On the surface, learning sounds like an enjoyable exercise. But the reality of learning is that it can be deeply unsettling. All learning represents change – change at the individual level and change at the collective level. On an individual level, learning is both a process of reorganising our mental maps, and of working through emotions that are aroused when the security of “knowing” is threatened. Aristotle famously wrote “The more you know, the more you realize you don’t know.”
Learning involves challenging and questioning assumptions, beliefs, values and accepted norms. “To learn, and thereby to change, is like a mini-death to a known way of being” (Bain, 1998, p.416). However, in order for new learning to be gained, something old must be lost. Inherent in the process of learning, is the concurrent process of letting go.
The challenge, however, is that the space of ‘not knowing’ is uncomfortable at best, and at worst, completely avoided. To willingly move into a space of ‘not knowing’ seems antithetical to what is commonly expected of leaders and managers in modern organisations, who need to be ‘in the know’ at all times. To learn is to be comfortable with being vulnerable.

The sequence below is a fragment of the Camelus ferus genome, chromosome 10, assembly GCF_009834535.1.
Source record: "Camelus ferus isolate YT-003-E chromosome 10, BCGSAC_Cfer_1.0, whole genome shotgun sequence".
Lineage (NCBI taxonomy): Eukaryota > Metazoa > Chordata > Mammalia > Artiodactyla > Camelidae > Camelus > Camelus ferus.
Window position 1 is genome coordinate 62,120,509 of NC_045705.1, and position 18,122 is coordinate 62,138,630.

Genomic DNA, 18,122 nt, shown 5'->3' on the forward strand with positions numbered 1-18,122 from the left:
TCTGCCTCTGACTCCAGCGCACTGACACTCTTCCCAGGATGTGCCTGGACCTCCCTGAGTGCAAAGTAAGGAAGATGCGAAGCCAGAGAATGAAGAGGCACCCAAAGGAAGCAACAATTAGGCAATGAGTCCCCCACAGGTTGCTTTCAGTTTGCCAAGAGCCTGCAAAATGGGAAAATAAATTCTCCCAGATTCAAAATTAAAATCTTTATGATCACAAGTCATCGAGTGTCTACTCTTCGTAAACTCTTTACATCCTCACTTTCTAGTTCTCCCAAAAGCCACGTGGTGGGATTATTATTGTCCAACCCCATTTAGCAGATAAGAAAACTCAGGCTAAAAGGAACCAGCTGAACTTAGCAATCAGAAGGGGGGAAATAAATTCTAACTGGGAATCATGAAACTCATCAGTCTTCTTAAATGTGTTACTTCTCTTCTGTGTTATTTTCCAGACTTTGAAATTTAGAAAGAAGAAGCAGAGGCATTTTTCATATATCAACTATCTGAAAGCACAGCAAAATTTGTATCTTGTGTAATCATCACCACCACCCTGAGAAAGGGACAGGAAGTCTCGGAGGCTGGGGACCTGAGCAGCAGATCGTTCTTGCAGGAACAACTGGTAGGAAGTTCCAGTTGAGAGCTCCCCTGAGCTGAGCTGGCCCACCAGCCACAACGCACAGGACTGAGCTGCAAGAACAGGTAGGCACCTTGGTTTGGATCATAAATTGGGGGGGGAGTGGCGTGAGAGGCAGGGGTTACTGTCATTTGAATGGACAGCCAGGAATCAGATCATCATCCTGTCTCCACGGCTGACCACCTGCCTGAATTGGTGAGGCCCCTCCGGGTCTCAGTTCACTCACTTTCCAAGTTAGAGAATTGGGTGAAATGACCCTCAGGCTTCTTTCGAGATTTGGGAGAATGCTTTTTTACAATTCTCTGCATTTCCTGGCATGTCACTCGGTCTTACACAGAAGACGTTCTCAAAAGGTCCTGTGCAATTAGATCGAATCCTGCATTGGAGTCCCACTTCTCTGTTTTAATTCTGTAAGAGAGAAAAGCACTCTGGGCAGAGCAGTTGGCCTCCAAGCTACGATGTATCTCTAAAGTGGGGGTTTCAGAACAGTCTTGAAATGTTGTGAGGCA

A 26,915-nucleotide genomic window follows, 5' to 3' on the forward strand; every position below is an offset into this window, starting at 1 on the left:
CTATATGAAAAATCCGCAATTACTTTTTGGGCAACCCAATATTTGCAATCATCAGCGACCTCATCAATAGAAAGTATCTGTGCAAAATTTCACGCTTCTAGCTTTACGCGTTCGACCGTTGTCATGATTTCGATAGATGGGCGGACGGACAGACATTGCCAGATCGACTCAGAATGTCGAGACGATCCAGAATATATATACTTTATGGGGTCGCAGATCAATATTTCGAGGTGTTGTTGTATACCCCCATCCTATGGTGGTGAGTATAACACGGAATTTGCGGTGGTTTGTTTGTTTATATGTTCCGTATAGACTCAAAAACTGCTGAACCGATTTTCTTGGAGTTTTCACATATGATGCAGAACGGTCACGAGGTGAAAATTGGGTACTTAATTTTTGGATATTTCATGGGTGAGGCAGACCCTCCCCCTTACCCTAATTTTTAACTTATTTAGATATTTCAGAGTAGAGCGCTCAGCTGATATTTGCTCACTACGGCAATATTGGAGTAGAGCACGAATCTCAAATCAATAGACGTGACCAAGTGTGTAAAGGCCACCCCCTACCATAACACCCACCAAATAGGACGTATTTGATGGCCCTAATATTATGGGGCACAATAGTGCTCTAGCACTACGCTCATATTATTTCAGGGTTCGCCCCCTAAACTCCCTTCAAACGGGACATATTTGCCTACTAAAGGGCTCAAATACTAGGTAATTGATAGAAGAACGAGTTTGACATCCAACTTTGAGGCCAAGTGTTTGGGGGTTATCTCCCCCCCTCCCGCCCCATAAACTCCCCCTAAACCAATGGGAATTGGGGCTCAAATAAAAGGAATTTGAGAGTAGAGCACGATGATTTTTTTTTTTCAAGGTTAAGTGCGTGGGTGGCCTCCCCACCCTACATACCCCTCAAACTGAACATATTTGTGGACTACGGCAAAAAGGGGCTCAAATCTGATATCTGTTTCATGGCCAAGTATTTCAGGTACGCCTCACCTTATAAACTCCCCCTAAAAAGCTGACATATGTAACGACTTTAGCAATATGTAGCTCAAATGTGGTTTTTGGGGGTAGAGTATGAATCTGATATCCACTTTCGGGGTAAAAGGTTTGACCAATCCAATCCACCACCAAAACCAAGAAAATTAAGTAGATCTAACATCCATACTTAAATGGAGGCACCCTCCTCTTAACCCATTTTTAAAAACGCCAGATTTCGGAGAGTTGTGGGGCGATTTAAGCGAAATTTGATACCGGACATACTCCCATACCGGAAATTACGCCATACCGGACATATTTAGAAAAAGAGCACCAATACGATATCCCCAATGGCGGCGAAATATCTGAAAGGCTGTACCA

For a number of years, I ran thee-day mindful leadership retreats in the beautiful coastal town of Byron Bay, Australia, for executives and business owners who wanted to reconnect with their personal values in how they worked and lived. In the opening session of the retreat, I would share with the group that to let learning in, to truly change behaviour, we must be prepared to let go of some firmly held belief, some ‘certainty’ that we had been holding onto. At the start of the retreat I would share the story of Shiva – a powerful Hindu deity who’s role is to destroy the universe in order to re-create it (massive oversimplification of Shiva – please forgive me!). When we push past what we know in order to come to know – we invoke Shiva.